Fractured Identities

I was around lots of writerly types this weekend so there was lots of thinking and discussing going on.  And one of the ideas that came up as sort of tangential to one of those conversations was this thought that nowadays it’s possible for people to have multiple identities because of online versus real world interactions.

Maybe this has always been the case.  I certainly know that my small town Texas relatives will say things with “family” that they won’t in public.  And that many people have a work persona that’s different from who they are at home.  And that’s not even accounting for people who live alternative lifestyles in private that they don’t share in public or with friends or family outside of that lifestyle.

But I think being able to blog or join twitter or Facebook or whatever other sites has taken this even one step farther.  It’s quite possible that an author can portray themselves as a man of one age on one writing forum and a woman of a different age on another.  Or that they can be a man in real life–in all ways that that is determined these days–and yet write as a woman and interact online as a woman.

We all know this happens, but we tend to forget it and take what we see on the surface as the truth.

(A few recent examples.  The author of that gronking erotica story was listed as a woman but is a man, JK Rowling writing as a man, that romance writer who died last year who it turns out was a man writing as a woman for the last fifty or so years.)

I, personally, am not comfortable going so far that I’d represent myself as having a different gender or age, but I definitely do show different aspects of my personality in different settings.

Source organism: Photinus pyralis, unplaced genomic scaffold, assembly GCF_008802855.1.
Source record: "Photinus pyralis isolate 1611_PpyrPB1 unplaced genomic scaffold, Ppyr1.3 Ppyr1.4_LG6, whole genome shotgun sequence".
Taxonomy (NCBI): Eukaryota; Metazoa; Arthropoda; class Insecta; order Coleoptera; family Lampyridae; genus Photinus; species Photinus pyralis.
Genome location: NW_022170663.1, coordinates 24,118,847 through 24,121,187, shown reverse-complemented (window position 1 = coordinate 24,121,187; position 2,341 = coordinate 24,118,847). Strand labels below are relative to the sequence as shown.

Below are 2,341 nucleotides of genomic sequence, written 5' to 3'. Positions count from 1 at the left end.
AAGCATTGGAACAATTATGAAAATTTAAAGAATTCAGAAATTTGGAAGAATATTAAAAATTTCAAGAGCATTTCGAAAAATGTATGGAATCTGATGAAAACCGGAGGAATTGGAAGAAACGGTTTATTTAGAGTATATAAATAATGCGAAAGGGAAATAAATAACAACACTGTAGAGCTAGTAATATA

For example, I’m on Facebook as who I am in real life.  I blog here as a writer with a pen name.  For those who know me in both settings I’d say there’s substantial overlap  between the two–the facts of my life are the same–but there are definitely divergences as well.

I tend to censor certain material in both settings.  So while both overlap with the real-life version of me, neither one is wholly who I am.  I think of it as being a 30-sided dice and that each setting shows maybe three or four sides of that dice.  The whole dice is actually me, but people only see a limited subset of that because not all sides are appropriate to show in all settings.

Which becomes interesting when people also fill in what they don’t see with what they assume must be there.

And then it gets even more interesting if you interact with people through multiple venues without realizing it.  So, for example, you as you interact with someone as their pen name.  And then they as they are in real life interact with you through your pen name.  Neither one of you realize that it’s the same two people interacting.  That can lead to you simultaneously liking and hating the same person.  (That kind of happened with the Dear Author situation, although I believe in that one she was aware of both interactions even though the authors on the other end were not.)

I don’t know where I’m going with this whole thought, but I thought it was intriguing enough to share.  So, there you go.  I shared it with you.  It does make for an intriguing story idea or two, though, doesn’t it?

About M. H. Lee

M.H. Lee is a speculative fiction writer currently residing in Colorado whose stories are sometimes dark, sometimes funny, sometimes darkly funny, but hopefully always thought-provoking and entertaining.
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